A Leap of Faith?
It doesn't take a sentinel to see that Blair is having a hard time coming to terms with the contents of Naomi's letter and, not for the first time, I find myself yearning to strangle the woman. I mean, I'm glad Sandburg's finally found the answers he was looking for, I'm glad she finally did the right thing and told him like she should have done decades ago but the fact remains that her technique was all but criminal... as usual.
She couldn't be bothered to call him, she couldn't be bothered to come, she couldn't even be bothered with making the effort to put an envelope inside another to give her son some sort of warning as to what it was that he was going to find in that letter... and the contents of that letter were not such that Blair was likely to come to terms with them without being hurt in the process. In the span of a couple of paragraphs she told him that his father was a married man, that his father was dead and that he had an older brother... well, half-brother. At least she made no excuses for her actions, though I wonder whether that was due to her finally taking responsibility for them or if it was merely due to the fact that to this day she is still not even aware of their implications.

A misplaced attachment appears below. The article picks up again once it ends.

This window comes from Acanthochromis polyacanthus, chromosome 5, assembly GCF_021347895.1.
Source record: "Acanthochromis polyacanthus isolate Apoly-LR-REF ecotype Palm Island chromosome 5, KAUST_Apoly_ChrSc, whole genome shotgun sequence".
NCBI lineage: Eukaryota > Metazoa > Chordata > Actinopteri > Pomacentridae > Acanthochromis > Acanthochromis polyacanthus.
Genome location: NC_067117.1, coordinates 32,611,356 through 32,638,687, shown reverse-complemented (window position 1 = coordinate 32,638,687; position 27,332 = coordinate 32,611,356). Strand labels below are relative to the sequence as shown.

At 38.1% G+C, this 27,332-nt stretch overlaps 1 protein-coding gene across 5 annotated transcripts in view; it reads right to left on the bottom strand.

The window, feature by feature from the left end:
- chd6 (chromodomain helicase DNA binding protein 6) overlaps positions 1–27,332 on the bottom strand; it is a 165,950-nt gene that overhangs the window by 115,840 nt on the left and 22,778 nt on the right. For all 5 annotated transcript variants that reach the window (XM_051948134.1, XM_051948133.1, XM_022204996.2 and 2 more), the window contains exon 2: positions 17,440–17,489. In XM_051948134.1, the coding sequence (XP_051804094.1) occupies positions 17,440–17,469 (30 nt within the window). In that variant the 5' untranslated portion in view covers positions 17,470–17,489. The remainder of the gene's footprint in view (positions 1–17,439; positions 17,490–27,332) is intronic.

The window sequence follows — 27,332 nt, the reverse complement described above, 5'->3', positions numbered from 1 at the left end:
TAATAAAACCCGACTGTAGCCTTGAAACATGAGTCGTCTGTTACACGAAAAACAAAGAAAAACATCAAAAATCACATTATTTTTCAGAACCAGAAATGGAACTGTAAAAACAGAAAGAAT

The thing is that right now my guide is stuck debating with himself over whether or not he should try and contact his brother and it doesn't look like he is going to be coming to anything remotely resembling a decision any time soon.
I can understand his dilemma, he explained it to me and in a way it makes perfect sense. Thanks to the little bombshell Naomi dropped on his lap he has no choice but to make what is likely to be a life-altering decision on behalf of a total stranger and that is not something to be taken lightly. He has to decide whether he wants to contact his brother or not, whether or not he should even tell his brother of his existence. I know he wants to do it, I can see it in his eyes but in typical Blair fashion --not Sandburg, after all Naomi is also a Sandburg-- he is trying to put his brother first. He is trying to imagine what his brother would want under the circumstances and going by the contents of Naomi's letter that decision is made even more complicated by how little Blair knows about the man. He has a name and he knows when and how his parents died but that is about it.